Loosely inspired by real events, Der Tunnel is the story of escapes from East Germany trying to get their family out. Tunnel‘s story is solid, but fake events added for dramatic effect drag the movie out a longer than is needed. The German view of victimization can be tiring, as real events of Statsi blackmail are compared to entirely imaginary accounts of the duplicity of Hollywood producers. The central romance never happened. 7 out of 10 stars.
Mind-bogglingly stylish, this combination of 300’s impossible battle and American Splendor’s (reviewed below) narrative-with-in-a-narrative is one of the greatest films of all time. Stylistically inspired by the Book of Hours, this color, 1944 adaption of Shakespeare’s play transitions the viewer from “what a cute old movie” to “this movie, if made now, would be groundbreaking.” The play is meant to follow Henry IV, and as such an otherwise pointless death scene doubtless makes more sense in the broader context. The romance with Catharine appears to be tacked on. Henrvy V gets 9 out of 10 stars.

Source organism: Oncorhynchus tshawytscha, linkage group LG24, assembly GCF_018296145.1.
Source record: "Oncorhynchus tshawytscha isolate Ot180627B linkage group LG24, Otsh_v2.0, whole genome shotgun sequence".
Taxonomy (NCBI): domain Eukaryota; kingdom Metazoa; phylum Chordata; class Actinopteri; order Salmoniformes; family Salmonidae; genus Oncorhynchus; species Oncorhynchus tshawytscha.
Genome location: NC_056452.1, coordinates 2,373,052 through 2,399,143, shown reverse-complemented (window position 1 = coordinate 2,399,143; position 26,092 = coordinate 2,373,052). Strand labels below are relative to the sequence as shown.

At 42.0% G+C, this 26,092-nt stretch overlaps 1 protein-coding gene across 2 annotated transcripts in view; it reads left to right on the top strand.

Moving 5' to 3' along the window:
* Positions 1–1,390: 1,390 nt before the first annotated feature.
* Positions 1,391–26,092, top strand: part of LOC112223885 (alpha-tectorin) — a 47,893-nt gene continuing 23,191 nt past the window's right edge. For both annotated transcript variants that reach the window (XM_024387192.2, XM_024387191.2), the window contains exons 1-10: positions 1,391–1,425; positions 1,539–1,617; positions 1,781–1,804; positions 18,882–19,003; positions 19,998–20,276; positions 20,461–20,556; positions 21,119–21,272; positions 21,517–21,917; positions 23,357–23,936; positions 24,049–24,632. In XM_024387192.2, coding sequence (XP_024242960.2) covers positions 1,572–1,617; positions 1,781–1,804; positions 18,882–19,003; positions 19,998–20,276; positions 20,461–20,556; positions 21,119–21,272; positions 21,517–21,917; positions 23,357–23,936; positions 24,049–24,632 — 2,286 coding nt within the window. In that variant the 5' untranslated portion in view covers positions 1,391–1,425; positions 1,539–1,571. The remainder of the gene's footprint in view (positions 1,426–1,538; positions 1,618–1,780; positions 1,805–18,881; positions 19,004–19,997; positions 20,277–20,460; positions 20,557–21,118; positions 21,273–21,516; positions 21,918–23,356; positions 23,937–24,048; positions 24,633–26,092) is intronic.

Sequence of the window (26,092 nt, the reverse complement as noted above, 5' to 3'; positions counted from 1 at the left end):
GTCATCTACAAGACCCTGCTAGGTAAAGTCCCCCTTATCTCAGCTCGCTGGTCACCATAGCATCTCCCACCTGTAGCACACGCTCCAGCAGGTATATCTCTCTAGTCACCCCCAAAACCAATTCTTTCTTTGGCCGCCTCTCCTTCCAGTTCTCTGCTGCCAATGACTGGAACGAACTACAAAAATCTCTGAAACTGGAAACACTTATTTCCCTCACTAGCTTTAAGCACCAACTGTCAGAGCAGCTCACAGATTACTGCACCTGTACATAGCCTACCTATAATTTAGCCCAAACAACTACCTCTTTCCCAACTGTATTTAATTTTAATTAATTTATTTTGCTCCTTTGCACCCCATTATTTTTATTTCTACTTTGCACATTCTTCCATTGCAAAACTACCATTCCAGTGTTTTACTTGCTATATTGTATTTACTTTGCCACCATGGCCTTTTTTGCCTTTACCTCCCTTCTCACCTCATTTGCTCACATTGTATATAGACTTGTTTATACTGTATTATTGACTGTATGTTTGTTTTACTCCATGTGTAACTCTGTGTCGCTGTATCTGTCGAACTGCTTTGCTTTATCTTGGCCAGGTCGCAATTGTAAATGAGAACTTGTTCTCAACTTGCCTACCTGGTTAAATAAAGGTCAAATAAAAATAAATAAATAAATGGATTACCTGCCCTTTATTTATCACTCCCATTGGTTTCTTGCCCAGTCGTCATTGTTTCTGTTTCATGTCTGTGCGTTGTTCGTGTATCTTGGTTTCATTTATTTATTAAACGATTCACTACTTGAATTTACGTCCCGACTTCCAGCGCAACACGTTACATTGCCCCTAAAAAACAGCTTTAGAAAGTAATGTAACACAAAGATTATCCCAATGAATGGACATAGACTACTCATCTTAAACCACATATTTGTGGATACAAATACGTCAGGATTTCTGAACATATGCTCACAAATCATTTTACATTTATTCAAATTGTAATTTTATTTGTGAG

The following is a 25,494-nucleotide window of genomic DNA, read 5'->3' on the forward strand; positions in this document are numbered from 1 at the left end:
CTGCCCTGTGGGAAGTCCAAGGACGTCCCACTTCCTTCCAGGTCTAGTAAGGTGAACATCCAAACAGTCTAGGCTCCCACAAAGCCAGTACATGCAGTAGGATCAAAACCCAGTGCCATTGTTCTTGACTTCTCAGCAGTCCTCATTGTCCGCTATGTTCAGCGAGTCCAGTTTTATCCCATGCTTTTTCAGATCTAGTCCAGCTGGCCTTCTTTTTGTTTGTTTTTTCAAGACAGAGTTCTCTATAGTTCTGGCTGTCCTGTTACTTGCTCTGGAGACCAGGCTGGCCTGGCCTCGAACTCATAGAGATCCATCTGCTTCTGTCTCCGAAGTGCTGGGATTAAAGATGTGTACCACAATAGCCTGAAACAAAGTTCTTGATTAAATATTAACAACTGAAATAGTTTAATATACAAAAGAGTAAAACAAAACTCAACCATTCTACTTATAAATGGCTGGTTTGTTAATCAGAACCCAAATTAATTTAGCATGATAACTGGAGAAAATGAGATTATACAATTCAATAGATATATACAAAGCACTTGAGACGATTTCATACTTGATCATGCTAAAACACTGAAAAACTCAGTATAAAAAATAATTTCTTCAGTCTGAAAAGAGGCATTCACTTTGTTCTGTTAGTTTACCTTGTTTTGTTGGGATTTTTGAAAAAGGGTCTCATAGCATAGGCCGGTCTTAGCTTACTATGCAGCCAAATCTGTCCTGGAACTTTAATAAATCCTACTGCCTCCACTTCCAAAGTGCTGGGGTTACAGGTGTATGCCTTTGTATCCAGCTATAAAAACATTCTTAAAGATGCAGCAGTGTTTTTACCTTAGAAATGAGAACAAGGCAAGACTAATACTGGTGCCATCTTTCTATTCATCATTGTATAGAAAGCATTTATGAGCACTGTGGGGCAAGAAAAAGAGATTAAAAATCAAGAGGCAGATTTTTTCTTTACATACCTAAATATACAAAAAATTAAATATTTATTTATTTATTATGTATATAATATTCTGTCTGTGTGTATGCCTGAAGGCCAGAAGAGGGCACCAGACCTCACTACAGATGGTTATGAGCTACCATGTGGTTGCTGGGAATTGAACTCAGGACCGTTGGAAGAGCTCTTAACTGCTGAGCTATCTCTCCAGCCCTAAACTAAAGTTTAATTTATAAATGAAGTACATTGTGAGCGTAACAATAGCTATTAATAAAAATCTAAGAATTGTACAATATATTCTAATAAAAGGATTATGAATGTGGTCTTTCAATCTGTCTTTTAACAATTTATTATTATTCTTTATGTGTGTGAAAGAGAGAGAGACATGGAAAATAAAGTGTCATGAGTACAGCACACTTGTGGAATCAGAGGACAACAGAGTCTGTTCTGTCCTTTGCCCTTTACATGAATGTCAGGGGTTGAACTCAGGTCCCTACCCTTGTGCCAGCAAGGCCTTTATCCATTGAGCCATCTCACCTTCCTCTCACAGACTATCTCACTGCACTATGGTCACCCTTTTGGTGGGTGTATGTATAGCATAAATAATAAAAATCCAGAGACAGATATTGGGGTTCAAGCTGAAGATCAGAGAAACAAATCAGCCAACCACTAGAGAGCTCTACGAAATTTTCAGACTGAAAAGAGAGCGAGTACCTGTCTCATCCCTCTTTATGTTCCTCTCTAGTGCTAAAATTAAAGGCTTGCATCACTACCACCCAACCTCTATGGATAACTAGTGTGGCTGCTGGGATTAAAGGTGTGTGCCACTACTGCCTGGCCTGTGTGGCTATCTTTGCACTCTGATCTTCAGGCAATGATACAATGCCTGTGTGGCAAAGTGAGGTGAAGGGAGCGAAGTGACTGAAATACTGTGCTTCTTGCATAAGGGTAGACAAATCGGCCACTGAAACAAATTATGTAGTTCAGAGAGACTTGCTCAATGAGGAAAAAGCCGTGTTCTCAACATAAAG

Run, don’t walk, from L.A. Confidential, a rip-off of Chinatownfeaturing a heavily telegraphed “twist” and the corniest role of Russel Crowe’s career. Take everything that made Chinatown good, give it a lobotomy, and you end up with this film. L.A. Confidential stumbles away with 7 out of 10 stars, only because the film it apes was so good.
A feature film by documentaries, American Splendor probably stays closer to fact than the other based-on movies reviewed in this batch (The Tunnel and Henry V). Proving that naturally cranky people can occupy lives worthy of being cranky about, Spendlor is the story of a comic book writer who daylights as a file clerk for a VA Hospital. Cleverly, those events actually happening with the real people are highyl stylized, while the cinematic renditions look the most realistic. An uperlifting though not saccharine film, American Splendor is not recommended.
To me, Takeshi Kitano will always be the bureaucratic mass-murderer in an unhappy marriage who falls in live with a middle school student. (I’ll also remember him for his role in Battle Royale.) In Dolls, the actor takes his hand at directing, writing a multi-dimensional story of lost love focusing reflecting a performance of the lost art of Japanese puppet opera. A predictable film with weak characterization, Dolls concentrates on style and nostalgia. An artistically weaker but easier to watch reflection of Dreams, Dolls earns 8 out of 10 stars.